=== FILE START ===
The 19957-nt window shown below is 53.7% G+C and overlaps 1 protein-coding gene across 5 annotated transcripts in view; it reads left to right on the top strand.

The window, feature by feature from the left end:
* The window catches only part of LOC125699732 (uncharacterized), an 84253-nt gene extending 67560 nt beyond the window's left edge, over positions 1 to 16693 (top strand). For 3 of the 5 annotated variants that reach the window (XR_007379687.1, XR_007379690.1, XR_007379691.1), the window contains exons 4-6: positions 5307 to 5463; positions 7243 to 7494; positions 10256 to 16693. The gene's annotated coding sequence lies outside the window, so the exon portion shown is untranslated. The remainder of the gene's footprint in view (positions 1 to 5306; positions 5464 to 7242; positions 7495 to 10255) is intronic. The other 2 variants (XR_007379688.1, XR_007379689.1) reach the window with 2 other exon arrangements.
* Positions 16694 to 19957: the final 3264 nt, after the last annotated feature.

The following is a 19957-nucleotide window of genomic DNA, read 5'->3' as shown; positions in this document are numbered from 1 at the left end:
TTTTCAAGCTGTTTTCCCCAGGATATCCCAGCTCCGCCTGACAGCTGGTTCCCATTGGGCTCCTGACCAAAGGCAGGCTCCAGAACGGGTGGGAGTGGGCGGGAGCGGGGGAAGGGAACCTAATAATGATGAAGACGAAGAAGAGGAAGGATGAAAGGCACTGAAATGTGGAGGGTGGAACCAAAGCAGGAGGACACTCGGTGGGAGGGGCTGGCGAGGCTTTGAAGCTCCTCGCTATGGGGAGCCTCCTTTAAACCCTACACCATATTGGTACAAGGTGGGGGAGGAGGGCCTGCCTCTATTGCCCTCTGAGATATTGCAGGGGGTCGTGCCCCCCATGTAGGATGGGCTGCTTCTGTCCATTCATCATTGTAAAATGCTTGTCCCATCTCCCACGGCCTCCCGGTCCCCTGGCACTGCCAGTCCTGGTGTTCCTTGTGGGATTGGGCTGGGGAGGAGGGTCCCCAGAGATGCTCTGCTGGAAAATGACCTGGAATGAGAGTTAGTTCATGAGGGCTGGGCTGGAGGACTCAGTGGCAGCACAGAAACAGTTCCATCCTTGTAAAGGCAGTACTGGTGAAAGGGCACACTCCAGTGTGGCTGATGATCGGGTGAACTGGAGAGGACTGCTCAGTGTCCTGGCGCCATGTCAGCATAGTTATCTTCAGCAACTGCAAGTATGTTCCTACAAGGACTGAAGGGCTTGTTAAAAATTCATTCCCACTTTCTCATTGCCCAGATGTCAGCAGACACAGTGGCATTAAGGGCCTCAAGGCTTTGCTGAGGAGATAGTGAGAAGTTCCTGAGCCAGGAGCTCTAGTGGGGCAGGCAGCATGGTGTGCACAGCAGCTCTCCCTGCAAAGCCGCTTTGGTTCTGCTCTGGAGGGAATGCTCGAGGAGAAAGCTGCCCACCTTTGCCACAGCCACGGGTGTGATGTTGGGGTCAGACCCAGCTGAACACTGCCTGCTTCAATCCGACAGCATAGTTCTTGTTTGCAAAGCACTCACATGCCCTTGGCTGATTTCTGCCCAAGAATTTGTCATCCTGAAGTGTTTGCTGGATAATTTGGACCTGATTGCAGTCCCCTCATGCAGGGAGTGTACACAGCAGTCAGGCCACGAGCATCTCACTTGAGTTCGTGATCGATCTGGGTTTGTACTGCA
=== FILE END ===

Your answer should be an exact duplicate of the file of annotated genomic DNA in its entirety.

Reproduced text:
The 19957-nt window shown below is 53.7% G+C and overlaps 1 protein-coding gene across 5 annotated transcripts in view; it reads left to right on the top strand.

The window, feature by feature from the left end:
* The window catches only part of LOC125699732 (uncharacterized), an 84253-nt gene extending 67560 nt beyond the window's left edge, over positions 1 to 16693 (top strand). For 3 of the 5 annotated variants that reach the window (XR_007379687.1, XR_007379690.1, XR_007379691.1), the window contains exons 4-6: positions 5307 to 5463; positions 7243 to 7494; positions 10256 to 16693. The gene's annotated coding sequence lies outside the window, so the exon portion shown is untranslated. The remainder of the gene's footprint in view (positions 1 to 5306; positions 5464 to 7242; positions 7495 to 10255) is intronic. The other 2 variants (XR_007379688.1, XR_007379689.1) reach the window with 2 other exon arrangements.
* Positions 16694 to 19957: the final 3264 nt, after the last annotated feature.

The following is a 19957-nucleotide window of genomic DNA, read 5'->3' as shown; positions in this document are numbered from 1 at the left end:
TTTTCAAGCTGTTTTCCCCAGGATATCCCAGCTCCGCCTGACAGCTGGTTCCCATTGGGCTCCTGACCAAAGGCAGGCTCCAGAACGGGTGGGAGTGGGCGGGAGCGGGGGAAGGGAACCTAATAATGATGAAGACGAAGAAGAGGAAGGATGAAAGGCACTGAAATGTGGAGGGTGGAACCAAAGCAGGAGGACACTCGGTGGGAGGGGCTGGCGAGGCTTTGAAGCTCCTCGCTATGGGGAGCCTCCTTTAAACCCTACACCATATTGGTACAAGGTGGGGGAGGAGGGCCTGCCTCTATTGCCCTCTGAGATATTGCAGGGGGTCGTGCCCCCCATGTAGGATGGGCTGCTTCTGTCCATTCATCATTGTAAAATGCTTGTCCCATCTCCCACGGCCTCCCGGTCCCCTGGCACTGCCAGTCCTGGTGTTCCTTGTGGGATTGGGCTGGGGAGGAGGGTCCCCAGAGATGCTCTGCTGGAAAATGACCTGGAATGAGAGTTAGTTCATGAGGGCTGGGCTGGAGGACTCAGTGGCAGCACAGAAACAGTTCCATCCTTGTAAAGGCAGTACTGGTGAAAGGGCACACTCCAGTGTGGCTGATGATCGGGTGAACTGGAGAGGACTGCTCAGTGTCCTGGCGCCATGTCAGCATAGTTATCTTCAGCAACTGCAAGTATGTTCCTACAAGGACTGAAGGGCTTGTTAAAAATTCATTCCCACTTTCTCATTGCCCAGATGTCAGCAGACACAGTGGCATTAAGGGCCTCAAGGCTTTGCTGAGGAGATAGTGAGAAGTTCCTGAGCCAGGAGCTCTAGTGGGGCAGGCAGCATGGTGTGCACAGCAGCTCTCCCTGCAAAGCCGCTTTGGTTCTGCTCTGGAGGGAATGCTCGAGGAGAAAGCTGCCCACCTTTGCCACAGCCACGGGTGTGATGTTGGGGTCAGACCCAGCTGAACACTGCCTGCTTCAATCCGACAGCATAGTTCTTGTTTGCAAAGCACTCACATGCCCTTGGCTGATTTCTGCCCAAGAATTTGTCATCCTGAAGTGTTTGCTGGATAATTTGGACCTGATTGCAGTCCCCTCATGCAGGGAGTGTACACAGCAGTCAGGCCACGAGCATCTCACTTGAGTTCGTGATCGATCTGGGTTTGTACTGCA